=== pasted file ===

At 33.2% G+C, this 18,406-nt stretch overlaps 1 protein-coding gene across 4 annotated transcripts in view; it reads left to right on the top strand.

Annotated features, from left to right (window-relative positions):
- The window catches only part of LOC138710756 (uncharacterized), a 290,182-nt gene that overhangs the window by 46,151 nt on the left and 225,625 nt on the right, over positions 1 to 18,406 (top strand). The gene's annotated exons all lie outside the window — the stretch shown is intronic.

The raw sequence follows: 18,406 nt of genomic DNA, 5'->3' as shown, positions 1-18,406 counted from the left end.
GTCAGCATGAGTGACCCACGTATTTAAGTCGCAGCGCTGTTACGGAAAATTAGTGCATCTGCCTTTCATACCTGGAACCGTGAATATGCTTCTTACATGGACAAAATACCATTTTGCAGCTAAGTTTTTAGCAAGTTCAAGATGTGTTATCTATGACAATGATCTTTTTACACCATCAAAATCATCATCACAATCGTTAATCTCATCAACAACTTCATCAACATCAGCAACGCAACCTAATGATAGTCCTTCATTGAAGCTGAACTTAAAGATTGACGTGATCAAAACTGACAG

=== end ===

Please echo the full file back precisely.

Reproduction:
At 33.2% G+C, this 18,406-nt stretch overlaps 1 protein-coding gene across 4 annotated transcripts in view; it reads left to right on the top strand.

Annotated features, from left to right (window-relative positions):
- The window catches only part of LOC138710756 (uncharacterized), a 290,182-nt gene that overhangs the window by 46,151 nt on the left and 225,625 nt on the right, over positions 1 to 18,406 (top strand). The gene's annotated exons all lie outside the window — the stretch shown is intronic.

The raw sequence follows: 18,406 nt of genomic DNA, 5'->3' as shown, positions 1-18,406 counted from the left end.
GTCAGCATGAGTGACCCACGTATTTAAGTCGCAGCGCTGTTACGGAAAATTAGTGCATCTGCCTTTCATACCTGGAACCGTGAATATGCTTCTTACATGGACAAAATACCATTTTGCAGCTAAGTTTTTAGCAAGTTCAAGATGTGTTATCTATGACAATGATCTTTTTACACCATCAAAATCATCATCACAATCGTTAATCTCATCAACAACTTCATCAACATCAGCAACGCAACCTAATGATAGTCCTTCATTGAAGCTGAACTTAAAGATTGACGTGATCAAAACTGACAG